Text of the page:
You may have heard that said a few times, as well as the converse, “Why are hot women crazy?” And the truth is that neither statement is true. Sure, there are jerks and crazies in any population, but often your perception is colored by Berkson’s fallacy. It’s a math concept. Slate illustrates this concept with a square, in which we assumed all men are scattered around in a fairly even manner.
Now the source of the phenomenon is clear. The handsomest men in your triangle, over on the far right, run the gamut of personalities, from kindest to (almost) cruelest. On average, they are about as nice as the average person in the whole population, which, let’s face it, is not that nice. And by the same token, the nicest men are only averagely handsome. The ugly guys you like, though—they make up a tiny corner of the triangle, and they are pretty darn nice. They have to be, or they wouldn’t be visible to you at all. The negative correlation between looks and personality in your dating pool is absolutely real. But the relation isn’t causal. If you try to improve your boyfriend’s complexion by training him to act mean, you’ve fallen victim to Berkson’s fallacy.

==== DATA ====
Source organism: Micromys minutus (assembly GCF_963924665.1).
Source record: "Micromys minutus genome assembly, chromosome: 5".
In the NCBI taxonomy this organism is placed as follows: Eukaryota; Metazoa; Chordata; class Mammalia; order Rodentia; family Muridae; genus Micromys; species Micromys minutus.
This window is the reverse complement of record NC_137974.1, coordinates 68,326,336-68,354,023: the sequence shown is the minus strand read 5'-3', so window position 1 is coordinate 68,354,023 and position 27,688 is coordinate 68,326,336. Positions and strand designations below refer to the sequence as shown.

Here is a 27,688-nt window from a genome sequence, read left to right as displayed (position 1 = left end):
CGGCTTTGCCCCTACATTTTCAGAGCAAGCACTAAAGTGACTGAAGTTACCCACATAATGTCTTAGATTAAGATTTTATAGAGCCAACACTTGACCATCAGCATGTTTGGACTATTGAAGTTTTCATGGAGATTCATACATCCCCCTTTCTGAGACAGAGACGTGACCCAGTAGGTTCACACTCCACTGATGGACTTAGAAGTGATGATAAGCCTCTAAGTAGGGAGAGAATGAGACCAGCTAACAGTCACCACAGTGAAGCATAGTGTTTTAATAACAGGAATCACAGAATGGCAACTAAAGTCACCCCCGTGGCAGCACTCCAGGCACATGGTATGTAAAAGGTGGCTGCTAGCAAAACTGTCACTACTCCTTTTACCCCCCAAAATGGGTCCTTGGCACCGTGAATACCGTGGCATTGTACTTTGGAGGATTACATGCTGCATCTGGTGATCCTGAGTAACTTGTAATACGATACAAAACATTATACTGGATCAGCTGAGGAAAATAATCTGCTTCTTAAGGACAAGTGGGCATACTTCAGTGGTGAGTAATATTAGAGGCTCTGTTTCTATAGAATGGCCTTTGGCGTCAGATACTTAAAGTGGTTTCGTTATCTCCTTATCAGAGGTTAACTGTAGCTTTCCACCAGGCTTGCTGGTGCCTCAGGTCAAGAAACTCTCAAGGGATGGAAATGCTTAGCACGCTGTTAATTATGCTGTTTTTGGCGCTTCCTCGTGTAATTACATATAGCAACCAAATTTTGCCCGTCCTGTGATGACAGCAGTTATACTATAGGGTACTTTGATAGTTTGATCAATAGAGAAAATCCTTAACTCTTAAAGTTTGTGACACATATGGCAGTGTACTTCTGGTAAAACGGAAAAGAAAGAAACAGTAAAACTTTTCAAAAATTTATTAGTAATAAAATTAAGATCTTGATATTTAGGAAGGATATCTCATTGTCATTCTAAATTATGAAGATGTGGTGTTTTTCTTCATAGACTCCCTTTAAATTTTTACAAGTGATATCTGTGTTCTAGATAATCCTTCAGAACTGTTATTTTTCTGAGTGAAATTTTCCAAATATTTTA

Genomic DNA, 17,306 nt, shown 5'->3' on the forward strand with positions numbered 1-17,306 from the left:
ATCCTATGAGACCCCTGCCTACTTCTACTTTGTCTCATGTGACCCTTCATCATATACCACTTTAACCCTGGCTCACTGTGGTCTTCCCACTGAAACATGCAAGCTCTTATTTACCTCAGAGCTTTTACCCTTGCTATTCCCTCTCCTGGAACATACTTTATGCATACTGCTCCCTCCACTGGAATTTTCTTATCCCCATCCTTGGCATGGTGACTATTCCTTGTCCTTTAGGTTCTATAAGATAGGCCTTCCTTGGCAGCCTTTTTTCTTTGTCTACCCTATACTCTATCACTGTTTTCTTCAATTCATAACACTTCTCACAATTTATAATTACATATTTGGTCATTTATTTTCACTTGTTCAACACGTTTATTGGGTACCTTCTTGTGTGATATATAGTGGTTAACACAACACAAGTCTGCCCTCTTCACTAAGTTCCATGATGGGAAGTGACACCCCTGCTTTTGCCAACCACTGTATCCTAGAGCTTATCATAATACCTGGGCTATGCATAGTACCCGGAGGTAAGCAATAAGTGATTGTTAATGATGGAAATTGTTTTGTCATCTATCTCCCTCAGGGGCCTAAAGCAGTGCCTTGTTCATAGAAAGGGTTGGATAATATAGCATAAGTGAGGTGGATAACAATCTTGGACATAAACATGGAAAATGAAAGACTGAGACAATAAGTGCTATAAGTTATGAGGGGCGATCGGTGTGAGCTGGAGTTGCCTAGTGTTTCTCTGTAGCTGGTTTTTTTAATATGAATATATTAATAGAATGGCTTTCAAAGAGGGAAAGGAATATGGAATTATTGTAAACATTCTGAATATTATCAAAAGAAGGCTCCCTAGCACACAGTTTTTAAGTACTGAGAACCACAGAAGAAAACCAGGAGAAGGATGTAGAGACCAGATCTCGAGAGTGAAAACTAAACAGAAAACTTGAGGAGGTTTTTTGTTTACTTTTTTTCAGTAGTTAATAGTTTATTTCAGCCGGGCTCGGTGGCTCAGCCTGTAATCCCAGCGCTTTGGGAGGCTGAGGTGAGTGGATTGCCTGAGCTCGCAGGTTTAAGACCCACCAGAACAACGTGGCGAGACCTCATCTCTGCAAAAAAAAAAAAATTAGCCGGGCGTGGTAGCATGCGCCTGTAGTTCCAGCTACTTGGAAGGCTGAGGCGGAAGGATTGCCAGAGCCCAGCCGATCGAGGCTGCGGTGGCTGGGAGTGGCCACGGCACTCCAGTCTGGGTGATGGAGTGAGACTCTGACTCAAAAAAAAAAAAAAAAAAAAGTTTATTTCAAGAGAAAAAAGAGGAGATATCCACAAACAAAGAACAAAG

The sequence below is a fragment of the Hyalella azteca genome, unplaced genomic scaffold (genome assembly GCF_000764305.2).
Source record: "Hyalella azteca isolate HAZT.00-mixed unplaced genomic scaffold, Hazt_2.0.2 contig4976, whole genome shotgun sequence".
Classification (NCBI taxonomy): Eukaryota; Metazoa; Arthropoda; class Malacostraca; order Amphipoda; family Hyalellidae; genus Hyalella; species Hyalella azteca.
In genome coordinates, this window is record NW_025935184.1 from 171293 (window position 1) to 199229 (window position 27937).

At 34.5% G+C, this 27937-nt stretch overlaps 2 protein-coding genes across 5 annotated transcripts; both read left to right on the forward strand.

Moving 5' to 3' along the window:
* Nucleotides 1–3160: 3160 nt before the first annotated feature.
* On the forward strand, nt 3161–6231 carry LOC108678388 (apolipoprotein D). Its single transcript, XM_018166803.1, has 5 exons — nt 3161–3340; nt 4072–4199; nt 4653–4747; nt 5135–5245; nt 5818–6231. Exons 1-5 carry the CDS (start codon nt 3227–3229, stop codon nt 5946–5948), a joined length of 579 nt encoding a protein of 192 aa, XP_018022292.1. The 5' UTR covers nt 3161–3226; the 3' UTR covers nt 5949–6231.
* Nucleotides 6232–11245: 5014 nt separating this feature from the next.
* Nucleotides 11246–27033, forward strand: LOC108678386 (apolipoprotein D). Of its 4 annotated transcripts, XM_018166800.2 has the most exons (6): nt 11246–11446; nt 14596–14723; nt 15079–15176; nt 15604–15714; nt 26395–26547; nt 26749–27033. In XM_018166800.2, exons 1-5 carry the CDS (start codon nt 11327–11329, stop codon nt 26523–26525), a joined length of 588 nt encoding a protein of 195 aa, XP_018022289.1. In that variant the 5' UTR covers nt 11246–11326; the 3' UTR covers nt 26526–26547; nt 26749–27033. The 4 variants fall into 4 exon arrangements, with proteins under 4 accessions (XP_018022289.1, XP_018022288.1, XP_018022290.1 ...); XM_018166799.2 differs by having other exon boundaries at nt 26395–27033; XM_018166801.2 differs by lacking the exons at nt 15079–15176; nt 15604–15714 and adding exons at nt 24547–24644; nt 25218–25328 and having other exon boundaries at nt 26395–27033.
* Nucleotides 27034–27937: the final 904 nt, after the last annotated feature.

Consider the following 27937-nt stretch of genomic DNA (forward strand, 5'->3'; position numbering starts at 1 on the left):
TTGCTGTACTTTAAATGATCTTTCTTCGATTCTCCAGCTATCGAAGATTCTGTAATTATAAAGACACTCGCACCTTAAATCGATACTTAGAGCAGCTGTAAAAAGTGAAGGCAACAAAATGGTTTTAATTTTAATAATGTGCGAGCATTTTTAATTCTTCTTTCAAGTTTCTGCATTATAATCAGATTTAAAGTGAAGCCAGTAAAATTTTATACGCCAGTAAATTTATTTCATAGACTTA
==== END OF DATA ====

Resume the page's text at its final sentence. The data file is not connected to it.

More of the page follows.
I might add that the men in the upper-right of the square tend to get taken out of the available dating pool at a pretty swift clip, which may contribute to the fallacy. When considering the “dating pool,” I always feel better about growing old, because while time tends to make one’s looks go downhill, it also tends to teach wise men (and women) to be nicer to each other. And what are looks when your eyesight is failing, anyway? An article at Slate explains Berkson’s fallacy in more depth and how it applies to other conundrums in life. -via Digg